Text source: Joshua Project
Introduction / History
The homeland of the Tamil people is southeast India. Tamil is one of the major languages of India and the 17th most spoken language in the world. Tamils are proud of their cultural and literary heritage that dates back over 2000 years. Many thousands of Tamils have left South India and live in dozens of countries throughout the world including the Netherlands. Some migrated to the Netherlands and Indonesia as indentured servants during the era of the Dutch colonial era. The ability of the Tamils to speak Dutch and English gives them an advantage in international business. A small fraction of Tamils in the Netherlands has become followers of Jesus Christ.
What are their lives like?
The Tamils in the Netherlands live diverse lives. The educated, English speaking Tamils live middle or upper class lifestyles. They work in universities, science, commerce, and as professionals. Recently arrived Tamils have a more difficult time working in construction, restaurants, and factories. Tamils and their children must learn the Dutch language to have any chance of succeeding in the Netherlands. For the most part, the Tamils try to fit into Dutch society and stay out of politics. Tamil parents encourage their children to pursue higher education and obtain university degrees. The father is the head of the Tamil family. He shares leadership with his wife over the children. A woman has a higher place in the Tamil home than in most Asian cultures. Tamils in the Netherlands try to maintain their ethnic identity and at the same time become model Dutch citizens. In traditional Tamil culture, the parents chose the spouse of their children. This practice has changed in Western societies where young children frequently choose their partner with their parents' guidance.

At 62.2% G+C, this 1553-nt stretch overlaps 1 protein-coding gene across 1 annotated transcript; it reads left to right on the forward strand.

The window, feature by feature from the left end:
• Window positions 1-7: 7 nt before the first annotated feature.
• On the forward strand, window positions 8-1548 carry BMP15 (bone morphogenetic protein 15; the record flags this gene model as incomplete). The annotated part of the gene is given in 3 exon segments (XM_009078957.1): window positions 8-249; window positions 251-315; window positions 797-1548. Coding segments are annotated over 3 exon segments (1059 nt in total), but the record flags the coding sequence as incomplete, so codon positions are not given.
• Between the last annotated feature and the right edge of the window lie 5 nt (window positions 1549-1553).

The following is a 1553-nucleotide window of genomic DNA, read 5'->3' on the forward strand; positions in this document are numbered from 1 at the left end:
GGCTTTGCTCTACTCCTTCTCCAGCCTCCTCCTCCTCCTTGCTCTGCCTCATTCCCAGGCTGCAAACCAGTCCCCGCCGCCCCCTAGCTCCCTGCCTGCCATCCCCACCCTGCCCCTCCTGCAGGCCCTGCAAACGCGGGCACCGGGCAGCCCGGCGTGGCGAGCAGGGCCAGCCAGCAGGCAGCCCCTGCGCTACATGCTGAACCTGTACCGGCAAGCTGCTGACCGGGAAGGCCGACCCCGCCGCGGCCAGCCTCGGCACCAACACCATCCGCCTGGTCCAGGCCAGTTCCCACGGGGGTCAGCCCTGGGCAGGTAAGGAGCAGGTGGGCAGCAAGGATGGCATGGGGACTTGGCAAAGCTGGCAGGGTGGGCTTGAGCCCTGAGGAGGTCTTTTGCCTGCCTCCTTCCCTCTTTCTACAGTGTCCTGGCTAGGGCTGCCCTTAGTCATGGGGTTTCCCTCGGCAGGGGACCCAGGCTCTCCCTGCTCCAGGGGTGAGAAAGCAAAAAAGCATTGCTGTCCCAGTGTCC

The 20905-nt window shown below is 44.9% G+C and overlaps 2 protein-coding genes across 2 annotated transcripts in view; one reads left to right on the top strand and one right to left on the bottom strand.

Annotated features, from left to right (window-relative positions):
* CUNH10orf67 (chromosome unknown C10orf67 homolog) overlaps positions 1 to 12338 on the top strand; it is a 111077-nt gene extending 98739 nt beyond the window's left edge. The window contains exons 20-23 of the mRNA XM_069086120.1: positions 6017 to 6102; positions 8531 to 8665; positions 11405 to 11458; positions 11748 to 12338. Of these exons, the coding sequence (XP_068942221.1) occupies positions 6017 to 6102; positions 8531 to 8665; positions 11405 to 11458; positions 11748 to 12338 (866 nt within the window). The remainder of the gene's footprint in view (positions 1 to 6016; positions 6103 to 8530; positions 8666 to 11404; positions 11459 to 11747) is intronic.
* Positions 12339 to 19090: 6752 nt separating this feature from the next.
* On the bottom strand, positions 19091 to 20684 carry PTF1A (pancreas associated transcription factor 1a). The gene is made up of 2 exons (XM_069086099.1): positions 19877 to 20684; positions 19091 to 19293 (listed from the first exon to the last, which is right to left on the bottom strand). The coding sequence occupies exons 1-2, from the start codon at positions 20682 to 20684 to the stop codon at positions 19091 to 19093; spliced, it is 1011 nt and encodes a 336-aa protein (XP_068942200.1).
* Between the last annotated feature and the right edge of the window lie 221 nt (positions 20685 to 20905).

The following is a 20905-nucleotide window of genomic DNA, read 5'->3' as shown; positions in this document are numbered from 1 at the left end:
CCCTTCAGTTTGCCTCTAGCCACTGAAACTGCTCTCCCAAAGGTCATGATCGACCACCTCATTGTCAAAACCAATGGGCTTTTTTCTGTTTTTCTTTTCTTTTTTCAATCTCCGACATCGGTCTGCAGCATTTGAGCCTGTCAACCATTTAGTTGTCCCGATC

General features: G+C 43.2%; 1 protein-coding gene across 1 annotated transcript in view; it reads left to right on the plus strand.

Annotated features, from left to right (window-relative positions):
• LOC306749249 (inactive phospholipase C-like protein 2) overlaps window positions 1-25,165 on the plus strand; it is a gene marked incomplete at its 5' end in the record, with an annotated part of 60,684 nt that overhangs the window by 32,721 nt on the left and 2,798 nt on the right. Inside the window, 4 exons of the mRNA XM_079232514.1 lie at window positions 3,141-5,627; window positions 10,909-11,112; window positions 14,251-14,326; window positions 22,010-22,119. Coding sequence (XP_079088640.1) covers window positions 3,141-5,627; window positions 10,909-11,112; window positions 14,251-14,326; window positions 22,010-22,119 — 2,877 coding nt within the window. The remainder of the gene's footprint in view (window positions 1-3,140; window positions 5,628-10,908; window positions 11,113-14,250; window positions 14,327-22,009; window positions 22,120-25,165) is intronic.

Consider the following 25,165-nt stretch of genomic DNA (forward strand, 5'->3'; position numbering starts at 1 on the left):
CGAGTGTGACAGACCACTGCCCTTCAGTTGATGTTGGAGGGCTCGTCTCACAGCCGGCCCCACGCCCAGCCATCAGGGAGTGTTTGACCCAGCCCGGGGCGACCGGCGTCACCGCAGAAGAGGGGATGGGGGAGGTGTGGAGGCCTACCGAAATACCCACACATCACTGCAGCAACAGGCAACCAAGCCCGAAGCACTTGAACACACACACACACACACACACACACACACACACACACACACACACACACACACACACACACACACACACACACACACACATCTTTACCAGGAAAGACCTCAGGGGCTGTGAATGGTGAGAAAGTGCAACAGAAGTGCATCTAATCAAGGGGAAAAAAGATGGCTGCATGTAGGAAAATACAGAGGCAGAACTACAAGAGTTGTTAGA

What are their beliefs?
The large majority of Tamils in the Netherlands practice Hinduism, the ancient religion of India. The patron god of the Tamils is Murugan, the Hindu god of war. Hindus worship and serve the gods of the Hindu pantheon. Hindus believe that by performing rituals and good works that they will attain moksha or freedom from the endless cycle of birth, death and rebirth. The Tamils visit Hindu temples and offer prayers, food, flowers, and incense to their gods in hopes of gaining protection and benefits. They do not have a personal or familial relationship with their gods as Christians do with their heavenly Father. There are many forms of Hinduism, each with its own deities and beliefs. The main yearly holidays of the Hindu Tamil people are Holi, the festival of colors and the start of spring, Diwali, the festival of lights, Navratri, the celebration of autumn and Rama Navami, Rama's birthday. Dutch Tamils also frequently celebrate Christian holidays. The Tamil New Year is celebrated on April 14.
What are their needs?
The Tamils in the Netherlands need to understand that material success will not bring them the happiness they are seeking. Jesus Christ is much more than a Hindu god or guru. Only through Christ can a Tamil receive the forgiveness of his or her sins and the gift of eternal life.
Pray the Lord raises up a Disciple Making Movement among the Tamils in the Netherlands in this decade. Pray the Lord moves Dutch believers and churches to reach out and share the good news with the Tamils. Pray that more Christian literature, internet material and videos become available in the Tamil language. Ask God to bring Tamil leaders and heads of families into His kingdom.
ReferencesView Tamil in all countries.